Skip navigation
McAfee Secure sites help keep you safe from identity theft, credit card fraud, spyware, spam, viruses and online scams
883 Views 2 Replies Latest reply: Dec 11, 2012 2:19 PM by rajeevanr RSS
rajeevanr Newcomer 3 posts since
Dec 11, 2012
Currently Being Moderated

Dec 11, 2012 1:32 PM

VPN with Nat rule

hi

 

we use sidewinder 7.0.103

I had to establish a vpn tunnel to one of our partners.

 

they wanted us to use Nated ip adresses

 

my internal network is 10.0.100.0/24  ----------- remote network is xx.xx.xx.xx

i have to use 192.168.252.64/29 as internal range (nat) while communicating with remote (192.168.252.56/29)

 

so the VPN is between 192.168.252.64/29 and 192.168.252.56/29

I also included 10.0.100.0/24 in the local netwok part of vpn configuraion page.

 

I use virtual burbs to terminte the vpn connctions.

 

in the rule base i added one rule as follows

 

permit --> service (http/http/icmp) from burb (internal) souce (10.0.100.248) nat 192.168.252.65  ---> to ---> burb (virtual)  destination (192.168.242.56/29) no redirections

 

this rule looks good for me to permit my host to access the other end.

 

Now they want to us to permit their  host to our host

 

how will i choose the source and destination burbs and NAT?

 

Please help

 

Thanks in advance!

 

Rajeev

  • sliedl McAfee SME 535 posts since
    Nov 3, 2009
    Currently Being Moderated
    1. Dec 11, 2012 2:03 PM (in response to rajeevanr)
    Re: VPN with Nat rule

    Now you need to make a rule where the Source and Destination burbs are both the virtual burb.  The destination endpoint would be 192.168.252.65 and the redirect IP would be 10.0.100.248.  That would work to get to this one IP on the inside, 10.0.100.248.


    It will not be possible to reach the entire 10.0.100.0/24 subnet from the remote end because the firewall needs to change the destination IP of all of these packets now because you're using NAT.  If traffic from the other end of the tunnel is destined for 192.168.252.65 you can now redirect this traffic (change the destination IP) to only ONE IP in the 10.0.100.0/24 range.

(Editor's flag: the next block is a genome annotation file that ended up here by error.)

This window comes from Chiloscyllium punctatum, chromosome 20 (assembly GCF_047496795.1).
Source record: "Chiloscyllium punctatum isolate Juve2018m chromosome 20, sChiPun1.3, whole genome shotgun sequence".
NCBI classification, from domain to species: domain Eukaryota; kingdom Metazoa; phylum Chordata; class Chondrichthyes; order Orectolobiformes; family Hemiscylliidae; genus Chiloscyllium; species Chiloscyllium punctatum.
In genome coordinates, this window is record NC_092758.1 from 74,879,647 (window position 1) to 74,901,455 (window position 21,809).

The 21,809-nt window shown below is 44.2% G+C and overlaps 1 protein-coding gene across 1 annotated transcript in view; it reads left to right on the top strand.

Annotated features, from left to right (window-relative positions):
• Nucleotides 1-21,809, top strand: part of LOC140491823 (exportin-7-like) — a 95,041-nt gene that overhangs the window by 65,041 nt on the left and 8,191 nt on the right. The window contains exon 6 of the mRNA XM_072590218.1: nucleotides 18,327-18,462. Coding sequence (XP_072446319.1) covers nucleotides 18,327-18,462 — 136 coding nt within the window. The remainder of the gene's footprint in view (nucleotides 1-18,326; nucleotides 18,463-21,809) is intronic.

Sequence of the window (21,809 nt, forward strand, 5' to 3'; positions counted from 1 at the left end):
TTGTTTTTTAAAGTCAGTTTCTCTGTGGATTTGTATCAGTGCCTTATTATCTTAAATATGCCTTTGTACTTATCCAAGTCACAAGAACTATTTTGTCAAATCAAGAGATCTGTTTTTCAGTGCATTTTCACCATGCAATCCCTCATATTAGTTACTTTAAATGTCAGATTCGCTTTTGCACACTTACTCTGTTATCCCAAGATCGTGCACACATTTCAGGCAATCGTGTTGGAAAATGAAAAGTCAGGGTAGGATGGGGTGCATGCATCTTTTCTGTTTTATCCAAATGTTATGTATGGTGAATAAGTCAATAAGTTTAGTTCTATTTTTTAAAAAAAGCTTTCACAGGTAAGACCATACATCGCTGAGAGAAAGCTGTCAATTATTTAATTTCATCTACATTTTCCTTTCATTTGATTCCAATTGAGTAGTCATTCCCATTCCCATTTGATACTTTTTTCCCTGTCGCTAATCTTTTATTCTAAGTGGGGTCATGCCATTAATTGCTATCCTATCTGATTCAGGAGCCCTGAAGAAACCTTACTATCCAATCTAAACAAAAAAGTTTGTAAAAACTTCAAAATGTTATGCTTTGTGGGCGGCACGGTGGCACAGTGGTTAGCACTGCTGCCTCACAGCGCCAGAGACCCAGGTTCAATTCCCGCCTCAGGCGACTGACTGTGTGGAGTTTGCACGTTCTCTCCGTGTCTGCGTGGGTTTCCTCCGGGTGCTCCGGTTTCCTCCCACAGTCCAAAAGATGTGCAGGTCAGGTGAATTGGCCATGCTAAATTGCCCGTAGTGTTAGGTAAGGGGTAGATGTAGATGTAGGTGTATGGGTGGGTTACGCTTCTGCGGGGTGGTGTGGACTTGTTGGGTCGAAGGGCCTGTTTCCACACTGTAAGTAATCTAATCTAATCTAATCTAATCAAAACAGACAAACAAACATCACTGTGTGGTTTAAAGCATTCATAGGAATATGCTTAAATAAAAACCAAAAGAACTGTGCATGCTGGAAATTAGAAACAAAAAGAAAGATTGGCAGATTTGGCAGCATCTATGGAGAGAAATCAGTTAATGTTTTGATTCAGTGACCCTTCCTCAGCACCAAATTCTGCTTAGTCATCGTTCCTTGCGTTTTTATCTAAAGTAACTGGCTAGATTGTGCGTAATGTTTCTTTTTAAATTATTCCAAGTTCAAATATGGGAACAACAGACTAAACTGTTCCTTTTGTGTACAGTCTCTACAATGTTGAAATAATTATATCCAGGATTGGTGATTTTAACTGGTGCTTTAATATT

To do this correctly you need to use a range of IPs that is equal in number to the range of IPs you are NATing/redirecting from/to:  10.0.100.0/24 = 192.168.252.0/24.  You then make a netmap object where the Original side is 10.0.100.0/24 and the Mapped side is 192.168.252.0/24.  You then create another entry in this same netmap where 192.168.252.0/24 is the Original side and 10.0.100.0/24 is the Mapped side.  You use this netmap as the Source Endpoint in your outgoing VPN rule and use it as the Destination Endpoint in your incoming VPN rule.

     

    The way you have it set up right now the entire 10.0.100.0/24 network can initiate sessions through the firewall to any IPs on the other side of the tunnel configuration.  From the other side back, though, you could only initiate sessions to six different IP addresses in the 10.0.100.0/24 network behind the firewall.  That's because the 192.168.252.64/29 range includes only six IP addresses, 65-70, and you can only redirect each of these IPs to ONE other IP via the firewall rules (using six rules).

    The only way to get this working for all IPs in 10.0.100.0/24, in both directions, is to use netmap objects and netmaps require that the two networks are equal in size.

More Like This

  • Retrieving data ...

Bookmarked By (0)

Legend

  • Correct Answers - 5 points
  • Helpful Answers - 3 points